How to Identify a Red Bird

How to Identify a Red Bird
If you spot a red bird in North America, you can restrict your identification to a relative handful of species. What follows are general steps for figuring out what type of bird you saw, meant to coincide with the consultation of a good field guide. This approach can be applied to birds of any color, of course, and in any part of the world. Note: For many of the species mentioned, it is the male that displays red color. Most male birds are flashier in plumage than females, as the males typically want to draw attention to themselves to secure territory and mates, while females tending eggs and young need to be more inconspicuous.


Difficulty: Easy

Things You’ll Need:
  • Birding guide
  • Binoculars (preferable)
Step 1
Look closely at the bird through binoculars or a spotting scope to pick up the most minute details you can. Birds rarely pose for long, and it's important to have a close and thorough look at identifying features.
Step 2
Note the general body shape and stature of the bird. In the United States, most red birds are passerines and thus likely small and relatively compact.
Step 3
Look for the plumage pattern for birds that are only partly red. Many North American woodpeckers have red crests or heads---their long, sharp beaks, wild chortling calls, looping flight and vertical posture on the trunks of trees are signifiers of the family. Some birds have red prominent on their breasts or sides, like American robins, spotted towhees and redstarts. Male red-winged blackbirds have striking fire patches on the "shoulders" of their wings.
Step 4
Consider the intensity of the red. Purple finches and crossbills, for example, are a rather dull pink-red (and may be distinguished from each other by bill shape). Male scarlet and summer tanagers, by contrast, are almost luminously crimson---as is the head and breast of the brilliant vermilion flycatcher.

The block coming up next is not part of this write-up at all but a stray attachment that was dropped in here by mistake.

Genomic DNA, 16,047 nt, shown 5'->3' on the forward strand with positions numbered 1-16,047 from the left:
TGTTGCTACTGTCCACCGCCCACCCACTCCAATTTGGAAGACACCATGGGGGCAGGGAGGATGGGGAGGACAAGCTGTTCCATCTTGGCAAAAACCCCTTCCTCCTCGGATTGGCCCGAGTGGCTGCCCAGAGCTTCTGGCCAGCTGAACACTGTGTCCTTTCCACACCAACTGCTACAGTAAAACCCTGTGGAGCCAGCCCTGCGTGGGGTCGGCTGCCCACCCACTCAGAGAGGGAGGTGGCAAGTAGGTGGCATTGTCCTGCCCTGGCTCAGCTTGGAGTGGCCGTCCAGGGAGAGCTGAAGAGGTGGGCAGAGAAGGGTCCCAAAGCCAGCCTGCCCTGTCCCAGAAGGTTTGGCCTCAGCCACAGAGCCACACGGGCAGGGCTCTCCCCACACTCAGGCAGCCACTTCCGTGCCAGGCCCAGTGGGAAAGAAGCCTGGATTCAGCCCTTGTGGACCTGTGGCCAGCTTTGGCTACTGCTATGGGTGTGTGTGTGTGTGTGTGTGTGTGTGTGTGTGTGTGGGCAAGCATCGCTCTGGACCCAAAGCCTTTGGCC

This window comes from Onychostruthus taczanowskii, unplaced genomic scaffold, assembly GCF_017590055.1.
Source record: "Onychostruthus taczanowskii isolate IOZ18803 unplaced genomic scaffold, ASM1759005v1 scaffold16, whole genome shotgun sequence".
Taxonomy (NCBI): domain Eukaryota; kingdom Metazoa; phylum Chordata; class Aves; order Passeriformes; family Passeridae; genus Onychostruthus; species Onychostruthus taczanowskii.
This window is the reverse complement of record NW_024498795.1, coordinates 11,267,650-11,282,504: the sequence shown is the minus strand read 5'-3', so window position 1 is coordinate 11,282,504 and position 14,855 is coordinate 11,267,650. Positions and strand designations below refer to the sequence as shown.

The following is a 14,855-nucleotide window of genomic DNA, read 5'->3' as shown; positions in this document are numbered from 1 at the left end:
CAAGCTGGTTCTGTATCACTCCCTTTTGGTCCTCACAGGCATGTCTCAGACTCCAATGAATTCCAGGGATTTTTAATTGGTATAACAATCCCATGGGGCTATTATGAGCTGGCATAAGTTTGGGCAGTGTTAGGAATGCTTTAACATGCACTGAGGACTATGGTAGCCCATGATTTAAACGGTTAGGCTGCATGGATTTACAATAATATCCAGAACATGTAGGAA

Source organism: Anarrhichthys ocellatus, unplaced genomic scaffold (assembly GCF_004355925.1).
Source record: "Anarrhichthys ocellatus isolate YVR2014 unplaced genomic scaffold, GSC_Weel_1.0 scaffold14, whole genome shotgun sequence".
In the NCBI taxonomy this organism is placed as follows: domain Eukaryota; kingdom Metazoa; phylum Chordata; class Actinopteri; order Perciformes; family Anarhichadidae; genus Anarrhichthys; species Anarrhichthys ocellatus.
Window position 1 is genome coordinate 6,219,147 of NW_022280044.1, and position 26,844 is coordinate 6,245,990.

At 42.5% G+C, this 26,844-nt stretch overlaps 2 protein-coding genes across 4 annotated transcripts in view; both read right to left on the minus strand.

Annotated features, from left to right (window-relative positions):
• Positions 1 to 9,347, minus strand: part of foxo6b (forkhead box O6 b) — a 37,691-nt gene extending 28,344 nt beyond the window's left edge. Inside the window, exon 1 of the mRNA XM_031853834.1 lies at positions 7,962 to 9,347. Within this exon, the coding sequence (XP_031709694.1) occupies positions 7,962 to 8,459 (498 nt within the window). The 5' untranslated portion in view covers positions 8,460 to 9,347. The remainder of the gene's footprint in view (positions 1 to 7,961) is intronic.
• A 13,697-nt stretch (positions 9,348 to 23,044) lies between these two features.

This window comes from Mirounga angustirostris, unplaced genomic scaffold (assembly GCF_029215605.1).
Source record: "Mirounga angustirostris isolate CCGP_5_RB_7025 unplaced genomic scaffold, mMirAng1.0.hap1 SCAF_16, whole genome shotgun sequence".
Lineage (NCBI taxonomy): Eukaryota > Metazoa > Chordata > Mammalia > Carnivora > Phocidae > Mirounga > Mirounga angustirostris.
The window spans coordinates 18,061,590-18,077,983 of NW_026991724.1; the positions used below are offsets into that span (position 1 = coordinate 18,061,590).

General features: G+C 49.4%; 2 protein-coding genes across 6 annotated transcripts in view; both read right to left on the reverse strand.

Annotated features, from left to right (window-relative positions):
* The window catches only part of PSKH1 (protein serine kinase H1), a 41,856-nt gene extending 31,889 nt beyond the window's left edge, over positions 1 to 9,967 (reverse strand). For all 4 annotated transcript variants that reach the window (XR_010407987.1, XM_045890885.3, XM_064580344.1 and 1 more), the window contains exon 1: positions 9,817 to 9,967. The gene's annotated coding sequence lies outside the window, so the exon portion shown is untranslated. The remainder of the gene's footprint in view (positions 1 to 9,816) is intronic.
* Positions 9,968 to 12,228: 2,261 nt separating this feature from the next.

Step 5
Check out the shape and color of the bird's bill. Cardinals have short, blocky beaks---perfect for crushing heavy seeds---in sharp contrast, say, to the relatively long and pointed bills of summer tanagers, with which, based on color alone, cardinals might be confused. (Northern cardinals and summer tanagers, in point of fact, are the only common North American birds that are entirely red-bodied---in the cardinal's case, excepting its black mask.)
Step 6
Where did you see the bird? Habitat and geographic region are always good factors to consider when identifying species. A hummingbird with a crimson throat in coastal California is probably an Allen's; in the eastern United States, it's most likely a ruby-throated.

Tips & Warnings

Look for birds of any color in cities, in suburbs, in the countryside and in the wilderness.
In addition to your field guide(s) and optical instruments, get in the habit of making notes and sketches in a journal; such a record will hone your observational skills, and you might begin noticing local patterns of species distribution and behavior.

Article Written By Ethan Schowalter-Hay

Ethan Schowalter-Hay is a writer and naturalist living in Oregon. He has written for the "Observer," the Bureau of Land Management and various online publishers. He holds a Bachelor of Science in wildlife ecology and a graduate certificate in geographic information systems from the University of Wisconsin.

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